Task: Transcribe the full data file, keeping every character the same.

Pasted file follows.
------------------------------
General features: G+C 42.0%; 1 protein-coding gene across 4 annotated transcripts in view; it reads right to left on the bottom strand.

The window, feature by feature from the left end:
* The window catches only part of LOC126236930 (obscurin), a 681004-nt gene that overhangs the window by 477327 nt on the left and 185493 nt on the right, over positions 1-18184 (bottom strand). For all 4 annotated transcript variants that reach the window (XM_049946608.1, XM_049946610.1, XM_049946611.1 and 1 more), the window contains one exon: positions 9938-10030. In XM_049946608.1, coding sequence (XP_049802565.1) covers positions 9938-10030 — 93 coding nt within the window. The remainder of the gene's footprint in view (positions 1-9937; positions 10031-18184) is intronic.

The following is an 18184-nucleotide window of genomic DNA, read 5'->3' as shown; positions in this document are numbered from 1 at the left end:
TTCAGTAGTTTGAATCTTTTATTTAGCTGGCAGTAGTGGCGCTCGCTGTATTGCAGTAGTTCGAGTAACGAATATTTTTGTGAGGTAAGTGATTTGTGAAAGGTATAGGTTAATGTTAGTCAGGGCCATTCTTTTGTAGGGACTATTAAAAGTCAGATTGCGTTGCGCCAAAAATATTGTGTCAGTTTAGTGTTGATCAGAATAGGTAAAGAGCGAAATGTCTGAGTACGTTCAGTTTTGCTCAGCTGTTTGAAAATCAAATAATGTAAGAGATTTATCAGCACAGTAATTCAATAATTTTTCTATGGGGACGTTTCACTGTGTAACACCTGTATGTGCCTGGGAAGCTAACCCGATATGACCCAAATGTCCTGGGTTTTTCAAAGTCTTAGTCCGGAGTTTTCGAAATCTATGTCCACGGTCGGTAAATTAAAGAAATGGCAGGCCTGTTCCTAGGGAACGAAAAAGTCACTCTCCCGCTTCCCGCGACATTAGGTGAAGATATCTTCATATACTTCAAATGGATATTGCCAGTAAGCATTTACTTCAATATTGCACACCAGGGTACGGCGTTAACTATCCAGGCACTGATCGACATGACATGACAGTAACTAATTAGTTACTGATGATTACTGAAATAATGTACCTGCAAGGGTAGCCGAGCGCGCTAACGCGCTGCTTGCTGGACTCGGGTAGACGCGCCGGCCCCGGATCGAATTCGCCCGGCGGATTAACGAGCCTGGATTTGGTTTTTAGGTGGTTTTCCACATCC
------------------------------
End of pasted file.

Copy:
General features: G+C 42.0%; 1 protein-coding gene across 4 annotated transcripts in view; it reads right to left on the bottom strand.

The window, feature by feature from the left end:
* The window catches only part of LOC126236930 (obscurin), a 681004-nt gene that overhangs the window by 477327 nt on the left and 185493 nt on the right, over positions 1-18184 (bottom strand). For all 4 annotated transcript variants that reach the window (XM_049946608.1, XM_049946610.1, XM_049946611.1 and 1 more), the window contains one exon: positions 9938-10030. In XM_049946608.1, coding sequence (XP_049802565.1) covers positions 9938-10030 — 93 coding nt within the window. The remainder of the gene's footprint in view (positions 1-9937; positions 10031-18184) is intronic.

The following is an 18184-nucleotide window of genomic DNA, read 5'->3' as shown; positions in this document are numbered from 1 at the left end:
TTCAGTAGTTTGAATCTTTTATTTAGCTGGCAGTAGTGGCGCTCGCTGTATTGCAGTAGTTCGAGTAACGAATATTTTTGTGAGGTAAGTGATTTGTGAAAGGTATAGGTTAATGTTAGTCAGGGCCATTCTTTTGTAGGGACTATTAAAAGTCAGATTGCGTTGCGCCAAAAATATTGTGTCAGTTTAGTGTTGATCAGAATAGGTAAAGAGCGAAATGTCTGAGTACGTTCAGTTTTGCTCAGCTGTTTGAAAATCAAATAATGTAAGAGATTTATCAGCACAGTAATTCAATAATTTTTCTATGGGGACGTTTCACTGTGTAACACCTGTATGTGCCTGGGAAGCTAACCCGATATGACCCAAATGTCCTGGGTTTTTCAAAGTCTTAGTCCGGAGTTTTCGAAATCTATGTCCACGGTCGGTAAATTAAAGAAATGGCAGGCCTGTTCCTAGGGAACGAAAAAGTCACTCTCCCGCTTCCCGCGACATTAGGTGAAGATATCTTCATATACTTCAAATGGATATTGCCAGTAAGCATTTACTTCAATATTGCACACCAGGGTACGGCGTTAACTATCCAGGCACTGATCGACATGACATGACAGTAACTAATTAGTTACTGATGATTACTGAAATAATGTACCTGCAAGGGTAGCCGAGCGCGCTAACGCGCTGCTTGCTGGACTCGGGTAGACGCGCCGGCCCCGGATCGAATTCGCCCGGCGGATTAACGAGCCTGGATTTGGTTTTTAGGTGGTTTTCCACATCC